The ascent of globalisation captures the sweeping drama of postwar globalisation through intimate portraits of twenty of its key architects. These profiles provide insights into what inspired these pioneers of globalisation — the beliefs they each imbibed in their youth, the formative experiences that shaped their ideas and their contributions to the global architecture. Engaging anecdotes and telling personal details, many of which have never been told, enliven each of the stories, as well as the behind-the-scenes dramas that accompanied the creation of institutions such as the World Bank, IMF, UN and World Trade Organization and the informal governance structures that are part of the postwar global architecture. Their legacies are critically examined, both their successes and their disappointments: a global financial system that is fragile and unstable; an international trading system that is unfair; the unintended consequences of largely unregulated transnational capital; and dysfunction that plagues institutions like the European Union and the United Nations. The book ends by examining what implications the flawed architecture may have for the future of globalisation.
While advances in transport and communications technology drove the first phase of globalisation (1870-1914), it fell prey to short-sighted policies pursued by the major powers. The lesson learned by internationalists, who would assume position of power during the Second World War, was that the postwar order would need to be protected by international institutions and rules. The prologue introduced three phases to the construction of the postwar architecture, around which the book is structured. Part I examines the emergence of the international global order, which saw the construction of the UN, IMF, World Bank and European Union. Next came the neoliberal global order in which the markets for goods, services and capital were opened up. Finally, in response to the unintended consequences of neoliberal globalism, the UN and its agencies worked with transnational corporations to implement policies and programmes to give markets a human face. By the twenty-first century, no single blueprint emerged, and these three models coexisted, sometimes uncomfortably.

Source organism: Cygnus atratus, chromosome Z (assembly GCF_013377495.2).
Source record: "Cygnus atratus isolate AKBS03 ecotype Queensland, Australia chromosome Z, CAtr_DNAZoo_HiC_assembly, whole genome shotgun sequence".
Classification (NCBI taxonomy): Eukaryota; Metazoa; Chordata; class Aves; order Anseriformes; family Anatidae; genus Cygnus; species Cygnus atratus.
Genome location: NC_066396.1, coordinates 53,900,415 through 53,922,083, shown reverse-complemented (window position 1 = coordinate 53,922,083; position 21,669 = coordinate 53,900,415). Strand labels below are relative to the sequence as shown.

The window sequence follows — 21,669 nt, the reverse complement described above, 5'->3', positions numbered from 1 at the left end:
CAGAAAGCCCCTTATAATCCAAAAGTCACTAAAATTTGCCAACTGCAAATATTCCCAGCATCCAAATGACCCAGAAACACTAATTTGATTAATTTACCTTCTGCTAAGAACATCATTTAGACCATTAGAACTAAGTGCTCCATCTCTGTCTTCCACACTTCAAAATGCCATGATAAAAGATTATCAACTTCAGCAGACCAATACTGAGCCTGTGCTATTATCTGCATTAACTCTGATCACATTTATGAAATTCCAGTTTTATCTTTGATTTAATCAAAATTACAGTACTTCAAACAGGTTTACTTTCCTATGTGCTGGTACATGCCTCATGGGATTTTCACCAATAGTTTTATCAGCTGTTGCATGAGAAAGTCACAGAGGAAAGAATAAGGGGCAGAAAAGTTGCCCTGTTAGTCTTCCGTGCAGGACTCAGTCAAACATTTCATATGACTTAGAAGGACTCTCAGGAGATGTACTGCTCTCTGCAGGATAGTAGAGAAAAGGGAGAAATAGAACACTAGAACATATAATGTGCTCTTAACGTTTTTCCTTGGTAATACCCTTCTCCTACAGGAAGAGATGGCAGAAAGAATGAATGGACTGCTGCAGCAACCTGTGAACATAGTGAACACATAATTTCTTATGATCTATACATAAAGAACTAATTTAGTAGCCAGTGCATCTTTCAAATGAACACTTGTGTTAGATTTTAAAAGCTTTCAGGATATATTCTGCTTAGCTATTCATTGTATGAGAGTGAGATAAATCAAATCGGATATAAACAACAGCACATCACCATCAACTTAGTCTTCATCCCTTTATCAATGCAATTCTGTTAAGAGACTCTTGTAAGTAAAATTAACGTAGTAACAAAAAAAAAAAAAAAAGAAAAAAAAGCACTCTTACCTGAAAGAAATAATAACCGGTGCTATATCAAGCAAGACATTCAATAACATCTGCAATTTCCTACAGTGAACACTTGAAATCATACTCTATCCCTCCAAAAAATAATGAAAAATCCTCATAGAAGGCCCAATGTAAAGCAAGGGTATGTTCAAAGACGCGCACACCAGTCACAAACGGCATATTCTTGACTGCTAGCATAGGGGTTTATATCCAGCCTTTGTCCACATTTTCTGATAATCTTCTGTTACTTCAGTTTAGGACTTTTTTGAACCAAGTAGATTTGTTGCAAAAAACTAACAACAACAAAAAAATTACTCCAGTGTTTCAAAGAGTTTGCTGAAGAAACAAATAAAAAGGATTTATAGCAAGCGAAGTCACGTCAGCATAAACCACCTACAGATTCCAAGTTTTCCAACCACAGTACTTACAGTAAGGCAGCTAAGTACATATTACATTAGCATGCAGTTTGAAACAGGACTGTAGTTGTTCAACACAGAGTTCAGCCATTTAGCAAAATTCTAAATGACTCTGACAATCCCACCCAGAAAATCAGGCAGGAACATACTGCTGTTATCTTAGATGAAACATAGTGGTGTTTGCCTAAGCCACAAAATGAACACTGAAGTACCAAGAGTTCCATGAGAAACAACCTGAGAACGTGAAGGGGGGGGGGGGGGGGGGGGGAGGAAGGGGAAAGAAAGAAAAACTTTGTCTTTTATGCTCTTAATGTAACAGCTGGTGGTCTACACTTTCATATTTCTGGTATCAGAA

A generation of internationalists occupied positions of power in the US, Great Britain and Europe during the Second World War. Most had supported President Woodrow Wilson’s League of Nations and had been disappointed when it failed. They were determined to complete Wilson’s dream, but this time around the postwar order would be constructed around robust institutional architecture, in which they were willing to sacrifice the purity of their internationalist vision against the realpolitik of the times. Two models of the international liberal order emerged. One was built around the principle that all nations were equal before international law, whether powerful or not. The architects of the Europe Union went further, and experimented with supranational authority, that constrained the sovereignty of member nations.
As the US entered the war, former presidential candidate and dedicated internationalist, Wendell Willkie worried that Americans were not looking ahead to when the war would be won. Having seen the opportunity squandered after the First World War, he set out to convince the public of the necessity of a strong international order to underwrite postwar security and prosperity. Through his book One World and his media appearances, Willkie campaigned against US isolationism and helped popularise liberal internationalism, both inside the US and elsewhere. His successes helped pave the way for the creation of the United Nations, World Bank, IMF and GATT, making Willkie an important pioneer in the history of globalisation.
President Roosevelt called Leo Pasvolsky the ‘architect of the United Nations.’ However, he received this accolade through luck, as his main rival, Sumner Welles, was politically assassinated in a rather sordid affair before he could take credit for his contributions to the final design. The machinations in San Francisco, where the UN treaty was negotiated, are described. There was a rebellion, led by Australia, against granting the major powers veto and the conference would have unravelled had it not been for some backroom arm-twisting by the US. As a result, the final architecture sacrificed true equality between nation members to accommodate the demands of the major powers. When the Cold War broke out, this flaw in the UN’s structure made it difficult for the organisation to resolve ongoing tensions between the major power blocs and keep the peace.